Create Space for Relationships

Loosening Our Grip on Time for the Gospel

young woman holding pocket watch

One of the first differences you learn about when you’re living in a different culture is how people value time.

In the United States, we love schedules and strictly adhere to them. We spend money on agendas and apps that will help us manage our time. We make sure we’re on time for meetings and lunch dates with friends, because being late says we don’t value other people’s time.

South Asia, on the other hand, is completely different. Being late is OK, whether just a few minutes or a few hours. Things don’t always start at the time they’re scheduled. Getting from one place to another on time is a daily challenge due to traffic in some places.

South Asians don’t value their relationships any less because they’re late or because they see time differently. In fact, they might value them more than Americans. For them, spending time with people, no matter the hour or what they have going on later in the day, is important.

As followers of Jesus, spending time with people should be just as important to us. No matter our culture, people whom we’re close with but who are far from a relationship with Jesus should be those we are investing in regularly.

Sacred Space: Margin in Motherhood

mom and daughter playing

When I was in my early 20s, I stayed busy all the time. If I had downtime, then I felt lazy. Each hour of each day was planned and filled accordingly.

The main issue with this is that each hour of each day filled to the brim leaves little room for interruptions. When we are in relationships with people, interruptions happen. When we have children, more and more and more interruptions occur.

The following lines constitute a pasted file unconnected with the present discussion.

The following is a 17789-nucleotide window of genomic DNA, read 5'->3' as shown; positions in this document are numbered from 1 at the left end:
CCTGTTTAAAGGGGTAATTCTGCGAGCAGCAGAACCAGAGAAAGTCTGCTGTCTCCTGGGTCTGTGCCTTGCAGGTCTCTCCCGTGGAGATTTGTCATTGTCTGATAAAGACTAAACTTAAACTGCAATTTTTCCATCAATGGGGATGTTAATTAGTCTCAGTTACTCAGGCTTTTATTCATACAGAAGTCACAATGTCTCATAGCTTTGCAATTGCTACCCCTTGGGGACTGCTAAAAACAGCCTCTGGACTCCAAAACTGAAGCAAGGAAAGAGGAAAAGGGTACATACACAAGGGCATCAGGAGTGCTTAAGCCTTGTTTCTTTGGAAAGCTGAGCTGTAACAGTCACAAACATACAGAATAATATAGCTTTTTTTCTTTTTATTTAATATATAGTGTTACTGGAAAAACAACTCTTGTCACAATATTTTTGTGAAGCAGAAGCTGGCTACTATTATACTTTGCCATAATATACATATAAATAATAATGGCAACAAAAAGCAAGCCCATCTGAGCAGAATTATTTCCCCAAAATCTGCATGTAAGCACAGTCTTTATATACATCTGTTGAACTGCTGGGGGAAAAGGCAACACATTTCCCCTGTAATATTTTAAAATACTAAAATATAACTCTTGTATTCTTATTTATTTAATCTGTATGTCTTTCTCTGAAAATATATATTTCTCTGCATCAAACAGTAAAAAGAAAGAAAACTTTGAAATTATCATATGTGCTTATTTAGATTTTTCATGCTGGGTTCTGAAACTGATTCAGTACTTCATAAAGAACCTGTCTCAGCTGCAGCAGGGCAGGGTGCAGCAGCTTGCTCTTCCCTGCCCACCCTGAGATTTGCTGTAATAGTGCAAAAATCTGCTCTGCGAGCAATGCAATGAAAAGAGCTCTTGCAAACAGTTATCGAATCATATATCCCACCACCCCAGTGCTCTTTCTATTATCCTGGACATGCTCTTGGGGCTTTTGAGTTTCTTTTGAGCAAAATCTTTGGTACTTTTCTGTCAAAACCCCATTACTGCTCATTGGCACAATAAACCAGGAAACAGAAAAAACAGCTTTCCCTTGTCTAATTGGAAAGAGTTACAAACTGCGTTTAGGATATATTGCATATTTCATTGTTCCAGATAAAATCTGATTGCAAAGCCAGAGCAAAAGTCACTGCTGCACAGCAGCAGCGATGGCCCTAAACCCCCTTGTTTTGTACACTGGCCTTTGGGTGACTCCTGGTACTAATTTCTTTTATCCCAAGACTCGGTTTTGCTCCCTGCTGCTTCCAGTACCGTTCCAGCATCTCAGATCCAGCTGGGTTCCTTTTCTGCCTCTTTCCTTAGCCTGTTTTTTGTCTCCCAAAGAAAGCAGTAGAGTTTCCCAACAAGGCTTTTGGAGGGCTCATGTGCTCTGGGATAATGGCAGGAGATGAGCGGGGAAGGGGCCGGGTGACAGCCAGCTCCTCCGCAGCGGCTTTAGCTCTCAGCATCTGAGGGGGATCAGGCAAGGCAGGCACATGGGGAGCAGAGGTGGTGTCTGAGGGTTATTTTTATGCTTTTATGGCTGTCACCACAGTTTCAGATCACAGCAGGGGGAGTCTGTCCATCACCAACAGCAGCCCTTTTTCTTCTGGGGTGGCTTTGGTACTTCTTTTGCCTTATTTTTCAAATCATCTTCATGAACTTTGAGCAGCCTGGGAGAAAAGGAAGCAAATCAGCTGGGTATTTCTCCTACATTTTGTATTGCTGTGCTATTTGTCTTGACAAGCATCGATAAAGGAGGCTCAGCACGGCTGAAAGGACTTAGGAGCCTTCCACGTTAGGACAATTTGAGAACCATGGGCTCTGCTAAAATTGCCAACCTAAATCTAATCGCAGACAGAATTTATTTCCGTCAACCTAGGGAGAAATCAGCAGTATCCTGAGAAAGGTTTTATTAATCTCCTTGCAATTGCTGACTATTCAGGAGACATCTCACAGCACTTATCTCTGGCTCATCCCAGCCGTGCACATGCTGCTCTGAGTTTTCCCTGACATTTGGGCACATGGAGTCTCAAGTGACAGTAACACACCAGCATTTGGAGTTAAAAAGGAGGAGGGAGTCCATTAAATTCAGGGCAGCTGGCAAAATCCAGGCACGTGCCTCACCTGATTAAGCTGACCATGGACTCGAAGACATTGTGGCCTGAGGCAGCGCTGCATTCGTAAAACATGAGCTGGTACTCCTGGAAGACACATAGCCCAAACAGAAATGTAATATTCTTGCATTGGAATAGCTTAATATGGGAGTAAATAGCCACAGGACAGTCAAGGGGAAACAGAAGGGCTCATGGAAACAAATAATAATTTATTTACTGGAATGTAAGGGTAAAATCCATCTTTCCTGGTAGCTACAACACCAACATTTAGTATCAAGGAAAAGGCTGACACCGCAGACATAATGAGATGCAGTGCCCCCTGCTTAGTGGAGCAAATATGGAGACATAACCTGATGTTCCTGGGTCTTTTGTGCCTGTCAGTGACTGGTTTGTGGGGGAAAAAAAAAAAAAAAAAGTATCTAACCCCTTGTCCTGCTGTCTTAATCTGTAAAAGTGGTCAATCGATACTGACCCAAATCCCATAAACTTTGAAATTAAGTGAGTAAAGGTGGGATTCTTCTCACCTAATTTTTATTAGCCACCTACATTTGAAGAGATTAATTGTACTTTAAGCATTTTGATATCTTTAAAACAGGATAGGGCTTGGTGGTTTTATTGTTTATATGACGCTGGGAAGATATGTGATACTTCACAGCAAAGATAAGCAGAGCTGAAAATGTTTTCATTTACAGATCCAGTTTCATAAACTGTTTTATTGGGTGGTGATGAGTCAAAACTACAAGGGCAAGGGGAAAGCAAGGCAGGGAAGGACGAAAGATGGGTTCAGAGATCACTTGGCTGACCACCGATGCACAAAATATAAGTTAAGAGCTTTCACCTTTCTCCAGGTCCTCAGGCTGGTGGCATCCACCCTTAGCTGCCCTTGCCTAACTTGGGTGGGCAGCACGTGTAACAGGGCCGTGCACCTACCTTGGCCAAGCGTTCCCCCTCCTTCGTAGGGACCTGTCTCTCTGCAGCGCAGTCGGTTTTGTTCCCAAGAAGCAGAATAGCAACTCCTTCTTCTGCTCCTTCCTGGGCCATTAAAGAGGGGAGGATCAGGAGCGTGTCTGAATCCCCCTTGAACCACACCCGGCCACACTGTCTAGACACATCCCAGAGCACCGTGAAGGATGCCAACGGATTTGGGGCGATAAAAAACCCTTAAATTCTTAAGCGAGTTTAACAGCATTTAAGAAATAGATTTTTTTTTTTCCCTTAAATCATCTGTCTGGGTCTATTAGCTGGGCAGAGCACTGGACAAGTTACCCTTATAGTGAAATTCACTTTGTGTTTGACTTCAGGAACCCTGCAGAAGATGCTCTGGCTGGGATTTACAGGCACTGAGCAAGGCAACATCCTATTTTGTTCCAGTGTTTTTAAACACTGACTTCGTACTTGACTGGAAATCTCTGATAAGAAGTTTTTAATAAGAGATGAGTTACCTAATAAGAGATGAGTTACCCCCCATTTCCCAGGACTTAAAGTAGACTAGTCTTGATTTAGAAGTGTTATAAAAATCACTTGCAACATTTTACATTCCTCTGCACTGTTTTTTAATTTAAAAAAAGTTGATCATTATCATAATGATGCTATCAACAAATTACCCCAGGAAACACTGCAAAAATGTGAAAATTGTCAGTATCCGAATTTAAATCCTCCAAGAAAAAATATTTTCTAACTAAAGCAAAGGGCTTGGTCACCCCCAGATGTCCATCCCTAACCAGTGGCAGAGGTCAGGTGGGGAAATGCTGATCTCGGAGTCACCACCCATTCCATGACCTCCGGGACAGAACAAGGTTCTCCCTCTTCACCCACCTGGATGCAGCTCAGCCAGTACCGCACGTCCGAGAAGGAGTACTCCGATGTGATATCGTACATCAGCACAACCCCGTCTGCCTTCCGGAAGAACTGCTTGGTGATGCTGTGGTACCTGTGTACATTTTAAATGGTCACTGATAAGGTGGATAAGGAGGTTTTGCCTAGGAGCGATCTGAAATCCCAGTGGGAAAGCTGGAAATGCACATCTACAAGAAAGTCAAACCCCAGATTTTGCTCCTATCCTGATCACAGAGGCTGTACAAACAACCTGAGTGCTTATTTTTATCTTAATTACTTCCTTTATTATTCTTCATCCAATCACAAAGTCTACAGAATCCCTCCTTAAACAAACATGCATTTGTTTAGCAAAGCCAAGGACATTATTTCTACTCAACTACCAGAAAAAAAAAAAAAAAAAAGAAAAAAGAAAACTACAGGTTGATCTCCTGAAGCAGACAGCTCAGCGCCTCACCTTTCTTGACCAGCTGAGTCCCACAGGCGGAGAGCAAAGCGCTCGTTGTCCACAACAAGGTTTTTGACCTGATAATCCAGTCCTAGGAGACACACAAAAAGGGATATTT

After living in a South Asian culture where relationships take priority over everything and then having 2 babies, I have learned that not every hour of every day needs to be planned in such a way that I cannot allow for interruptions.

It’s in these interruptions that I have found some of the deepest relationships, the most treasured memories with my children, and gospel-centered conversations simply because I was able to add a little margin in my schedule and life to welcome a disruption.

When You Just Can’t Seem to Find the Time for Relationships

young woman checking watch

Relationships are one of the greatest gifts God has given us. God has created us to be relational beings—first in a relationship with Him and then in relationship with each other. Relationships bring blessing and joy into our lives and provide us with the love and support we have been designed to need. But often we find ourselves struggling to balance deep friendships and the busyness of life. Consider these 3 practical ways to make time for relationships.

Recommend a reoccurrence.

Relationships deepen as we regularly walk through life together. A great way to do this is to set fixed times so that every week (or month) at this particular time you know you will be meeting. Ask a friend or group of friends to meet regularly with you, even if those meetings are at odd times. The scheduling may be difficult, but the payoff will be great.

Mobilize the mundane.

Make it Personal: Build Relationships with Refugees

Headline news reports daily showcase the worldwide refugee crisis. Governments pass laws to deal with influxes of homeless internationals. Communities struggle to find solutions to growing multicultural populations. Neighbors voice conflicting opinions. What should believers do in the face of such turmoil?